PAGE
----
Name: Barry Adamson
Occupation: Musician, composer, writer, photographer, filmmaker
Current release: Barry Adamson's Steal Away EP is out via Mute.
If you enjoyed this interview with Barry Adamson and would like to find out more about him, visit his official homepage to start your yourney into his work. He is also on Instagram, Facebook, and Soundcloud.
Where does the impulse to create something come from for you? What role do often-quoted sources of inspiration like dreams, other forms of art, personal relationships, politics etc play?
All of the above and also being ‘given’ ideas. You start to recognise that an idea is coming to you as you wander the earth with a metaphorical butterfly net, catching those ideas.
Ideas can come both from emotional pain and relief. I’ve often found that happens. Or the subconscious is pulling away at what’s really going on for me and I will trust what’s happening and maybe years later I will understand why that beauty or folly was being unearthed for the sake of expression and entertainment.
For you to get started, do there need to be concrete ideas – or what some have called a 'visualisation' of the finished work? What does the balance between planning and chance look like for you?
This is where it gets good. You become like a detective following leads and threads and there goes the flutter of wings! Something not heard before or something all too familiar and then by chance you stumble across it … The thing you hold of value which these ideas must stand against to be worthy of presenting.
Do you have certain rituals to get you into the right mindset for creating? What role do certain foods or stimulants like coffee, lighting, scents, exercise or reading poetry play?
From the minute I start we are ‘in process’ and the ideas are saved as ‘in progress’.
What do you start with? How difficult is that first line of text, the first note?
That’s the thing that gets you reaching for the notebook, the tape recorder this is the bit you have to get down. In this movement it could be the start of great things so you must be ready.
Once you've started, how does the work gradually emerge?
I believe it is already there, like sculpture in a block of clay or marble. My job is to try and see it as it is coming along. Water and feed it, if you like, then cut away what is not needed as the idea takes shape and begins to flower.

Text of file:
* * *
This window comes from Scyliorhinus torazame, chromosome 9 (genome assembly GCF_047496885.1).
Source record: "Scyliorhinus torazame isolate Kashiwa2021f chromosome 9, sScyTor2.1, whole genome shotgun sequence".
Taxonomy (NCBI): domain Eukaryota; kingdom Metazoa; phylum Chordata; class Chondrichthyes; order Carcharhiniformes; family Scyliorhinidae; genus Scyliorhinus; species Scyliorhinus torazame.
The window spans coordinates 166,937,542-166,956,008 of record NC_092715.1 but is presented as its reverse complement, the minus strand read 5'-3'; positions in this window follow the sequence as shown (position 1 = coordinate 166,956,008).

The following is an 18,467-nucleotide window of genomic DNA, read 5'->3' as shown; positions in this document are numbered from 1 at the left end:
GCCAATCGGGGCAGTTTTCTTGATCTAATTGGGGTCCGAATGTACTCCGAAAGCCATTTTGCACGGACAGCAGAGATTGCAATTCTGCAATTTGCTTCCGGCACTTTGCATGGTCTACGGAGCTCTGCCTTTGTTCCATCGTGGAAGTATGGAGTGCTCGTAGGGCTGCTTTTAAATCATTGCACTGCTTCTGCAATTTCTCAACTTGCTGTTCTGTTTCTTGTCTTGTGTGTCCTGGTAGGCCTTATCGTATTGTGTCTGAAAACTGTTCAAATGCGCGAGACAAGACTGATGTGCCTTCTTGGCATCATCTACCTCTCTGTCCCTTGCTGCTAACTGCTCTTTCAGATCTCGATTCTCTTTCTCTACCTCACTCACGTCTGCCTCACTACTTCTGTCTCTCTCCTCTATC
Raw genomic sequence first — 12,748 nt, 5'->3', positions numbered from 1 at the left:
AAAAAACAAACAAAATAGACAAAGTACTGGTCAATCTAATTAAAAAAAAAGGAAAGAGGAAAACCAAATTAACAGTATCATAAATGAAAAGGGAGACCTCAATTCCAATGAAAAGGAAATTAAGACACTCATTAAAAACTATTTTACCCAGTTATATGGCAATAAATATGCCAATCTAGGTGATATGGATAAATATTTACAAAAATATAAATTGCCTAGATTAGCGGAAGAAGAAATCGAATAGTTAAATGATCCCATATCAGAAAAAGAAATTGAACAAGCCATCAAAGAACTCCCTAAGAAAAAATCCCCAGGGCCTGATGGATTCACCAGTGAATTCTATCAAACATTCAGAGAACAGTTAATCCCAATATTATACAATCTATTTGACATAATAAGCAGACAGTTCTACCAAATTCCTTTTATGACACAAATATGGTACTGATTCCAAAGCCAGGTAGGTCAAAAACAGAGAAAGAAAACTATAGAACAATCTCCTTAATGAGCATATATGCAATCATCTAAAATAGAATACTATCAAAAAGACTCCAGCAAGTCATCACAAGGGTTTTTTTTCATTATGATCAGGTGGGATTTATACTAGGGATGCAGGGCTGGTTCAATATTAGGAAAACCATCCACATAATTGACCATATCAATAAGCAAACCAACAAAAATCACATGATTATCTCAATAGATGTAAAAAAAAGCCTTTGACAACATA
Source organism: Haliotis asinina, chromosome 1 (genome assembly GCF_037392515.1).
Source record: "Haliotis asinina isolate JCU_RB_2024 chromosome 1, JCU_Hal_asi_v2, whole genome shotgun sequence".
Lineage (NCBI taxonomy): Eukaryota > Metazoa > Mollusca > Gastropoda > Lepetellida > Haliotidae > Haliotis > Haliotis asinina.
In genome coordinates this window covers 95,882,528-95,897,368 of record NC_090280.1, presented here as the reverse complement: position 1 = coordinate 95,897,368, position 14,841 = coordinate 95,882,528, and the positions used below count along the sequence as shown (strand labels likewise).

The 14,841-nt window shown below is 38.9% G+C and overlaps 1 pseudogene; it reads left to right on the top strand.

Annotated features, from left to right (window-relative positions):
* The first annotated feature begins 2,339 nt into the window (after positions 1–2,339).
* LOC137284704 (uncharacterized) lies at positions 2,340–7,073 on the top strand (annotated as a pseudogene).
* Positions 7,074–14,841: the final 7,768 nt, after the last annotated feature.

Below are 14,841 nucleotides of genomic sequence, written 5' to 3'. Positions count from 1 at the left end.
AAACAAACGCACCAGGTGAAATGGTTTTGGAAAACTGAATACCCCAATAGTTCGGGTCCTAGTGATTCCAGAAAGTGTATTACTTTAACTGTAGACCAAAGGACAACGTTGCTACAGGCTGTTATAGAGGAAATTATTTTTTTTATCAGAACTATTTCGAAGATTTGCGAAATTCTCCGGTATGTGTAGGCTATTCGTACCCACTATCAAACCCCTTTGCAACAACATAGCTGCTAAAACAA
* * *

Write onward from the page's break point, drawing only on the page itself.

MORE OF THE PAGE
Many writers have claimed that as soon as they enter into the process, certain aspects of the narrative are out of their hands. Do you like to keep strict control over the process or is there a sense of following things where they lead you?
Back to the detective and ‘trusting the process.’ There is something very exciting about losing ‘control’ over the work and other times ‘steering the shop’ in an assertive direction, based on knowledge and experience.
Often, while writing, new ideas and alternative roads will open themselves up, pulling and pushing the creator in a different direction. Does this happen to you, too, and how do you deal with it? What do you do with these ideas?
Follow them. Even if they lead nowhere. There’s a reason for them all, even if to gather experience of what doesn’t quit work and to learn to spot it quickly.
There are many descriptions of the creative state. How would you describe it for you personally? Is there an element of spirituality to what you do?
Definitely I’ve heard it said that the work massages the suffering of the person that makes it.
With that in mind I feel I’m given the job to give away what is helping me to get through tough times, hard times and good times .
Especially in the digital age, the writing and production process tends towards the infinite. What marks the end of the process? How do you finish a work? Once a piece is finished, how important is it for you to let it lie and evaluate it later on? How much improvement and refinement do you personally allow until you're satisfied with a piece? What does this process look like in practise?
To answer both…
You know the end is in sight and you almost gallop to the finishing line, spurred on by victory as everything you were aiming fit has been hit hard and you feel a sense of completion. (This takes time; many a time I have simply started again for fear of failure.)
With practice, you know. You know you are ready to ‘let go’ of your previous idea and send it out into the world.
What's your take on the role and importance of production, including mixing and mastering for you personally? How involved do you get in this?
Totally involved in the mixing and I use a trusted mastering genius who never fails to take it to a new and wonderful place. Production for me begins immediately the idea is being drafted.
After finishing a piece or album and releasing something into the world, there can be a sense of emptiness. Can you relate to this – and how do you return to the state of creativity after experiencing it?
I’ve learned not to fill the emptiness but to embrace it and take time out and pretty soon an idea comes flapping its wings and off we go again.
Creativity can reach many different corners of our lives. Do you personally feel as though writing a piece of music is inherently different from something like making a great cup of coffee? What do you express through music that you couldn't or wouldn't in more 'mundane' tasks?
I don’t really see it as a ‘task’ like making a great cup of coffee. I think I’m trying to express something that can resonate inside the soul and communicate something of the human condition in order to feel connected to other humans, so that they can too in some way.
All while drinking one damn fine cup of coffee!